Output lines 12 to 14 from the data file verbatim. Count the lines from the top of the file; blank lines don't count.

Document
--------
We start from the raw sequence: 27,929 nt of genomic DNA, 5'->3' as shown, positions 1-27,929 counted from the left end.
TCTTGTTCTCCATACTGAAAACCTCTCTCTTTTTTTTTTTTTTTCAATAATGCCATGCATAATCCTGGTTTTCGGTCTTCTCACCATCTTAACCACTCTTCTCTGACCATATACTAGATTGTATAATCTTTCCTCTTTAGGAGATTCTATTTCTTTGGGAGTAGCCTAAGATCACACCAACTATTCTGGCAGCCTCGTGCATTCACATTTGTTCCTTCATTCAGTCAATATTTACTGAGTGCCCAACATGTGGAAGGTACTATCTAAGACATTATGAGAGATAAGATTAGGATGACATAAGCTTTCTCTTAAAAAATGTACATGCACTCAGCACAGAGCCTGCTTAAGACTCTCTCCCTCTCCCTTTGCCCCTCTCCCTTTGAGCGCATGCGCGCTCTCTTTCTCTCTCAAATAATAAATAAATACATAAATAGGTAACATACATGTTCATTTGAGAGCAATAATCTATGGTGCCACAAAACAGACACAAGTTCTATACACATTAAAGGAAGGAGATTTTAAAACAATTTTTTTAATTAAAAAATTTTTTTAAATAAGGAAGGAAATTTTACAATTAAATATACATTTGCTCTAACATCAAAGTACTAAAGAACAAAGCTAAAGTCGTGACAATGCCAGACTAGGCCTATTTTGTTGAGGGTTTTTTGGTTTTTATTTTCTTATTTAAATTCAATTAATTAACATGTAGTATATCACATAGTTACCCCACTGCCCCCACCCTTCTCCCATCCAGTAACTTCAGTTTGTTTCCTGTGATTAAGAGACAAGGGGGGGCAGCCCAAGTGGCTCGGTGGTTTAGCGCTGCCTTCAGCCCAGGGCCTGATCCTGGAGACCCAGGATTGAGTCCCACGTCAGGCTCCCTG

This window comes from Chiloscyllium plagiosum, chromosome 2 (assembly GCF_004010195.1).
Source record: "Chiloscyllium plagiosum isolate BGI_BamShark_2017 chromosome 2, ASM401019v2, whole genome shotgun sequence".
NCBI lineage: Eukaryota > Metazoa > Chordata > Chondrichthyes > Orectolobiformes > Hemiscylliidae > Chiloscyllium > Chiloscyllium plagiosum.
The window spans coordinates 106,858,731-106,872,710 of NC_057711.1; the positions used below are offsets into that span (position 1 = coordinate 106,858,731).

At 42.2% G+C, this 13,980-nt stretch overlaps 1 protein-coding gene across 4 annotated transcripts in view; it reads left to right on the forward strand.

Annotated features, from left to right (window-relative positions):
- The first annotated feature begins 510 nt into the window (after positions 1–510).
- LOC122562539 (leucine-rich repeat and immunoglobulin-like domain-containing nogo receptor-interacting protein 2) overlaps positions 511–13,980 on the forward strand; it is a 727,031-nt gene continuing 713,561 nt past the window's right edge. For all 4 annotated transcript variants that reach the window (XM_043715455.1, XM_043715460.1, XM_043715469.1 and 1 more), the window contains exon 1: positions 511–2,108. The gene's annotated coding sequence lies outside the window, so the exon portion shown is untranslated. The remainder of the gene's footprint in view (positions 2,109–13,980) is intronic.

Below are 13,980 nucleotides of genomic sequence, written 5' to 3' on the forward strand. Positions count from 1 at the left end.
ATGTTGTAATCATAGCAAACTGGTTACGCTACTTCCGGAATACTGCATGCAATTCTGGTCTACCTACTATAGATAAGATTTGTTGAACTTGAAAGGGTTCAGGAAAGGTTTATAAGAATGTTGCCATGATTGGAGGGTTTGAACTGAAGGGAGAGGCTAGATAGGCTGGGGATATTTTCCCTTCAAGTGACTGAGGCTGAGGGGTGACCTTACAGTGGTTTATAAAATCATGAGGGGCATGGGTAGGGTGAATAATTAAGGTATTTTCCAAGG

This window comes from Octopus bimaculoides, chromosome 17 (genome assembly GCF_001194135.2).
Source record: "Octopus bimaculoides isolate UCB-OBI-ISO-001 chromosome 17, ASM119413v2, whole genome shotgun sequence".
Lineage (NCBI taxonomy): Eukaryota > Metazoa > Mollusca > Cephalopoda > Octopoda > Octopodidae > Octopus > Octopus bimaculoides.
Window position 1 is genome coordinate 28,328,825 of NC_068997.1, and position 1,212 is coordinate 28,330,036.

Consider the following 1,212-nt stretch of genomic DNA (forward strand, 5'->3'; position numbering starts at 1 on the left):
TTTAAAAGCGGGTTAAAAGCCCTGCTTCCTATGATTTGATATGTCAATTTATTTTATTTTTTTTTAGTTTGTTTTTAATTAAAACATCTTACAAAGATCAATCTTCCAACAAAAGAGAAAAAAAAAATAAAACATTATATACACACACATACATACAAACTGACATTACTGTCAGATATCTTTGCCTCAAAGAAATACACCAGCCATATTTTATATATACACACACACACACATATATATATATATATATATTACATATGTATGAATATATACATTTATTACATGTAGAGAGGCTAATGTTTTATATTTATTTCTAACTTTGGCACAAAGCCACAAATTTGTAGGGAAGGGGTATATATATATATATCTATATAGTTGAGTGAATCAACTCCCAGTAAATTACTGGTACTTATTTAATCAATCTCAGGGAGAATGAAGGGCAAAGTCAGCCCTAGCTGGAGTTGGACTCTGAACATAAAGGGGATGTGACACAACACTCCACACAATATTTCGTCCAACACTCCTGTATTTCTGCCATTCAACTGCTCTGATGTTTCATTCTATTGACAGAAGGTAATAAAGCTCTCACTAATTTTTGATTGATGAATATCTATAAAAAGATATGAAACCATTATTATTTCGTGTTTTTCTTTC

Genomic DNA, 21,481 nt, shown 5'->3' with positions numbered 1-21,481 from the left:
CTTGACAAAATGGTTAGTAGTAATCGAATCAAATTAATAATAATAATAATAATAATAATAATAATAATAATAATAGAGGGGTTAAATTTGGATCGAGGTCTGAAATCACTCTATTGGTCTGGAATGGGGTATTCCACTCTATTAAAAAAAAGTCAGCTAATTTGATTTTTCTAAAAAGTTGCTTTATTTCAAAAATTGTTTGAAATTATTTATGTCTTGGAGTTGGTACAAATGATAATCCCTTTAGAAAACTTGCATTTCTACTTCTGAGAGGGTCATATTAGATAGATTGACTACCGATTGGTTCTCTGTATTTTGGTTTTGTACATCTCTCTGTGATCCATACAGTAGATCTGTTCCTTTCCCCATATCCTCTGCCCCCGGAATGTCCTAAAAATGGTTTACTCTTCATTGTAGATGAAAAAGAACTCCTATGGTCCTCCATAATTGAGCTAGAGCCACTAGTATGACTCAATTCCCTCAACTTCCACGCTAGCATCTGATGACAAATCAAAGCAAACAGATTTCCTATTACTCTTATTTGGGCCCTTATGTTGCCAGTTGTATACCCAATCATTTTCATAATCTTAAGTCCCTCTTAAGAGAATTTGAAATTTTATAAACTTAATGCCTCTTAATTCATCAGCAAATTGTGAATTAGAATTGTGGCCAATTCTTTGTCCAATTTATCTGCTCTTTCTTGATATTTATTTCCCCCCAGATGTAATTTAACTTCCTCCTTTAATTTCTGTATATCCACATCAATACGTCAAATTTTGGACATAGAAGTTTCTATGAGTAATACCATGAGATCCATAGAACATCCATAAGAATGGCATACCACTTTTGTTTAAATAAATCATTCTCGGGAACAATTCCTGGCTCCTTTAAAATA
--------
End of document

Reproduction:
ATGTTGTAATCATAGCAAACTGGTTACGCTACTTCCGGAATACTGCATGCAATTCTGGTCTACCTACTATAGATAAGATTTGTTGAACTTGAAAGGGTTCAGGAAAGGTTTATAAGAATGTTGCCATGATTGGAGGGTTTGAACTGAAGGGAGAGGCTAGATAGGCTGGGGATATTTTCCCTTCAAGTGACTGAGGCTGAGGGGTGACCTTACAGTGGTTTATAAAATCATGAGGGGCATGGGTAGGGTGAATAATTAAGGTATTTTCCAAGG

This window comes from Octopus bimaculoides, chromosome 17 (genome assembly GCF_001194135.2).
Source record: "Octopus bimaculoides isolate UCB-OBI-ISO-001 chromosome 17, ASM119413v2, whole genome shotgun sequence".